Polymorphic malware programs can include spyware, which monitors your activity and reports your keystrokes to attackers; trojans, which disguise themselves as harmless programs or files and gives attackers remote access to your PC; or viruses and worms, which can disable host computers or siphon off data at will.
Digital Asset Theft
Whilst digital assets are promising a disruption to the way we store and transact value, they are also opening up whole new ways by which to steal value too! Although many digital asset thefts are caused by other common attack methods, most of which we discuss here, they are nevertheless proving to be an easier target for attackers to steal.
This is evidenced by the huge $1.2 billion in cryptocurrency, which was stolen in the first quarter of 2019 alone. According to blockchain crime prevention company Ciphertrace, over $355 million was stolen from exchanges and infrastructure alone, a huge part of which was drained directly from user wallets and accounts.
Up to 57% of Attacks Make It Past Traditional Antivirus Software
This might be the most shocking statistic on our list, though it’s no revelation to cybersecurity experts that over half of all attacks make it past antivirus software. The reason for this is that most antivirus software, no matter how sophisticated it is, can only identify threats it has some prior knowledge of.
When a new threat emerges, which carries none of the hallmarks of a previously deployed exploit, it’s incredibly difficult for antivirus software to detect – so difficult, that only 43% of exploits are stopped. However, new technologies such as artificial intelligence and machine learning are helping to identify and stop new attacks as they emerge.
Mobile Threats See a Decrease From 2018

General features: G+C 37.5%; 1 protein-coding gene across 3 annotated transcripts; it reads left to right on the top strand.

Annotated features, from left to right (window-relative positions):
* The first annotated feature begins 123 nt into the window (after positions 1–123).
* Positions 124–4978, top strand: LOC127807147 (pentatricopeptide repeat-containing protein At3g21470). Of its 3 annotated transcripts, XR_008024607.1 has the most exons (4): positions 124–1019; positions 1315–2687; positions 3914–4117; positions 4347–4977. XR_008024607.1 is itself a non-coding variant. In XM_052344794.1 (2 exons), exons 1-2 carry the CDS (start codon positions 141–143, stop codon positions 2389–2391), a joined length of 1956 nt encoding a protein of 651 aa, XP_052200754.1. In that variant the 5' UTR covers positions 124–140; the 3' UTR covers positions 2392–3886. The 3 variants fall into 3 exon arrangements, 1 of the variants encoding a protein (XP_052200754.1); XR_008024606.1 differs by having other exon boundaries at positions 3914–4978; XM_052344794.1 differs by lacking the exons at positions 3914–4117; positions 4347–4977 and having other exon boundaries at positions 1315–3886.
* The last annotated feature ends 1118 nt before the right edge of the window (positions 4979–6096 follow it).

In 2019, more people access the web through their smartphones than through other devices, with 3.9 billion active mobile internet users. As a result, mobile attacks represent one of the most problematic forms of a cyber attack, usually deployed when a user downloads an app loaded with malware.
Despite this, the first quarter of 2019 saw a marked decrease in malicious installation packages from mobile users, down from over 1 million in Q1 2018, to just 905 thousand. While this may still seem high, a decrease of almost 100 thousand malicious installs is a big achievement for cybersecurity.
Local Government Agencies Are Falling Victim to More Attacks
Although 2018 saw a slight year-on-year decline in total cyber attacks, there has been a marked increase in ransomware attacks on local and regional governments. According to cybersecurity firm Recorded Future, in the first four months of 2019, there were 21 reported attacks against government agencies in the USA.
Many of these attacks will take control of internal systems, access and withhold data, and request government agencies to pay the attackers a ransom in Bitcoin to restore control of systems. Only around 17% of these agencies actually pay the ransom, but some of the reported ransom demands are as high as $250,000.
Denial-of-service Attacks (DoS) See a Huge Increase
As the name suggests, denial-of-service techniques prevent users of a service from accessing a resource. This could either be a website or a piece of software. In this attack, hackers will usually launch multiple techniques to either deny service to an individual user, or to all users of a service through a ‘distributed denial-of-service’ or DDoS attack.
Often, as there’s no opportunity for hackers to steal information through these attacks, they are motivated through blackmail, activism, or revenge. According to Kaspersky, DDoS attacks are on the rise, increasing a huge 84% in the first quarter of 2019 from Q4 2018.
Beware of Cryptojacking!
Cryptocurrency mining is, in many cases, increasingly unprofitable except for large scale mining operations. This is mainly due to the huge electricity costs associated with running mining hardware. Imagine then, if there was some way of mining on someone else’s machine without them knowing?
Unfortunately, there is – it’s called ‘cryptojacking.’ A new cybersecurity threat, cryptojacking, uses the victim’s processing power to imperceptibly mine cryptocurrency. This can be through software-based mining malware, or even through website scripts. The ESET Cybersecurity Trends Report 2019, reports that cybercriminals made off with an estimated $2.5 billion in the first half of 2018, and this threat could get worse during 2019.